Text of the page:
Tim Jupp: For us that was kind of the next step on the journey at the time. You probably know that we've got a real heart for taking the music outside of the church scene. Back here in the UK we've really been trying to push through there, and been putting singles out, a few top 20's -- Mezzamorphis was the next record on that journey. I think we sort of took a bit of a left turn, as it were, and brought the latest record out, Glo, which is album a little bit like some of the older records But at the moment we're actually working on another very sort of mainstream type record.
BCCN: Tell me a bit more about that -- is it going to be like Mezzamorphis in some way?
TJ: Yeah, it's almost a bit smaller sounding. I think it just sounds a bit more like us guys sitting in a room playing together, a little bit more similar maybe to some of the albums that have come out recently from England as some of the British guitar bands. Like Coldplate, Manic Street Preachers and Radiohead, which we love.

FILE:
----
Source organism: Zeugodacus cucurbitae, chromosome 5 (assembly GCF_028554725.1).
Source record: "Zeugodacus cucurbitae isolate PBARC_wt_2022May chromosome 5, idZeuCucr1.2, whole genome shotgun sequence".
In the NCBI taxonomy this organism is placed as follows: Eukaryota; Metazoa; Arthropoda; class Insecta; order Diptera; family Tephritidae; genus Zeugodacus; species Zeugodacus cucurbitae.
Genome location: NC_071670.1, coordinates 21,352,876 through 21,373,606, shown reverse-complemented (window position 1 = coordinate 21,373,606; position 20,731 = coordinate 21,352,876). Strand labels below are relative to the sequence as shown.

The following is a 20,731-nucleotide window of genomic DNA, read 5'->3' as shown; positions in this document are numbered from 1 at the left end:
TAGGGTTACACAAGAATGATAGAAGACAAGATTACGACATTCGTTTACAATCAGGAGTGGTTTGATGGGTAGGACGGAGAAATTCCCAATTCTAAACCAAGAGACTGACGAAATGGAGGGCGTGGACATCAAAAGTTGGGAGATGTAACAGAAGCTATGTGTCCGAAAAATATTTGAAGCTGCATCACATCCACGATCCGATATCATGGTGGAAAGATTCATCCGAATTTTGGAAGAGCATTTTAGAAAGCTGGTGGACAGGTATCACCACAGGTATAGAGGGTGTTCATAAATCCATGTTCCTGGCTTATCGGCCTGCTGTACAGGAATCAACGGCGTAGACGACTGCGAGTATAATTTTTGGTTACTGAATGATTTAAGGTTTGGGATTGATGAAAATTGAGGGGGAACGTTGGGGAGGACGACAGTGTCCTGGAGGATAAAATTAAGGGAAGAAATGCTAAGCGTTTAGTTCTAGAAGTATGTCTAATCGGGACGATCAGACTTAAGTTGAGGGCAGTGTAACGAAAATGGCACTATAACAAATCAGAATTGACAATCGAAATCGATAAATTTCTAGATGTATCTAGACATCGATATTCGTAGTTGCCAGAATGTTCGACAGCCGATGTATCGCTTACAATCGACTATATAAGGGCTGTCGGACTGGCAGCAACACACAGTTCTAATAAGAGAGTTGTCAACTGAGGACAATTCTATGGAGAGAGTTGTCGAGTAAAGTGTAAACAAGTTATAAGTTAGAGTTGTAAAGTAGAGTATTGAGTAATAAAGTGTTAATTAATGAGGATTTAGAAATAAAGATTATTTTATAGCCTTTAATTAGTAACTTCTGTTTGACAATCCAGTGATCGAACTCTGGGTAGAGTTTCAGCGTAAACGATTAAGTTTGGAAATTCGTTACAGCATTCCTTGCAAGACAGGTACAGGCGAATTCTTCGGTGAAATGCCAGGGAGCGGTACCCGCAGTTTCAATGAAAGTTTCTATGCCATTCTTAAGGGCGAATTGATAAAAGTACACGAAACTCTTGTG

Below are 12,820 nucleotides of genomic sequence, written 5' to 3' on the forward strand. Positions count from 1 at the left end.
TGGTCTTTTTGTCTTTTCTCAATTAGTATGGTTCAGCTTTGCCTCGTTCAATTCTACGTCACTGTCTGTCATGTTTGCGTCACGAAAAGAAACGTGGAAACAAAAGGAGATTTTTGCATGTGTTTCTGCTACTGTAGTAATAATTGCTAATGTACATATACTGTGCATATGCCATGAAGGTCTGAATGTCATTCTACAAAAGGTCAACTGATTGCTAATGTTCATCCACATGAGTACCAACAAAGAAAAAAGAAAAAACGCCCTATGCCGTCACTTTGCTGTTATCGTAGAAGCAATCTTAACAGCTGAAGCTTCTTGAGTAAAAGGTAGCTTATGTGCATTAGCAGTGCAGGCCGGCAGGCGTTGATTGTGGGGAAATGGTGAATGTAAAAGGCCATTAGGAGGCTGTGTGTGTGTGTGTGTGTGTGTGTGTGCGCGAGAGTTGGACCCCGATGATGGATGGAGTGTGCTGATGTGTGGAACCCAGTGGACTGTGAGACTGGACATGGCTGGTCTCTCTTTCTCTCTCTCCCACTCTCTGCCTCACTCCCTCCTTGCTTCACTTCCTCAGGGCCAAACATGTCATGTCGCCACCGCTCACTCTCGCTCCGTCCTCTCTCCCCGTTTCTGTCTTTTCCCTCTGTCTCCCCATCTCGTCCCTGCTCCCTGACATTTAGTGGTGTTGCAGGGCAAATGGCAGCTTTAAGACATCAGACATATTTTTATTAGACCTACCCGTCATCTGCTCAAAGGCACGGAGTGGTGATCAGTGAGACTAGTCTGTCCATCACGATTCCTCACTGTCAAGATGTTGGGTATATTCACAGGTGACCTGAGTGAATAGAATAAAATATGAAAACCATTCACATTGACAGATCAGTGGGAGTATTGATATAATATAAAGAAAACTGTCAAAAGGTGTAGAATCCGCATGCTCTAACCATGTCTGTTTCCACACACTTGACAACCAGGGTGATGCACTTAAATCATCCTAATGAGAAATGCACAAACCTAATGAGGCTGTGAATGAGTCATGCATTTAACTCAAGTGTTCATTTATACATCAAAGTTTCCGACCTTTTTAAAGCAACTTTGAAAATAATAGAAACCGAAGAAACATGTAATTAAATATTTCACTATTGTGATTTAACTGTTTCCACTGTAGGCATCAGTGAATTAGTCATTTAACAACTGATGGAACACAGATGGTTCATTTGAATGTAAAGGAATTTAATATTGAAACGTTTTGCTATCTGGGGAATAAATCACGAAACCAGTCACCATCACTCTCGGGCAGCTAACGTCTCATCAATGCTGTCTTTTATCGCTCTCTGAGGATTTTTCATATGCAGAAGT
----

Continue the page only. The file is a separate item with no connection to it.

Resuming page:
BCCN: [Guitarist] Stuart Garrard has said that making King of Fools and then Mezzamorphis seemed to confuse people as to who you are and what you're doing as a band. So can you clear up the confusion -- where are you guys going?
TJ: Our vision really definitely is, without wanting to pigeonhole ourselves, to get the music outside of the church. I think what sometimes is confusing for people on your side of the pond is that it's been a very quick journey, our records have come out very quickly, whereas back home in the UK here it's been a longer journey. There's been more of progression and natural development that people have seen; sometimes it's a bit easier for them to understand how we're moving from one record to the next. So sometimes from your side it's like, "Are they a worship band, are they trying to be a rock band, what are they trying to be?"
BCCN: Do you think there's a more fundamental problem here in North America that we have this strong divide between secular and sacred, that maybe doesn't exist in the UK?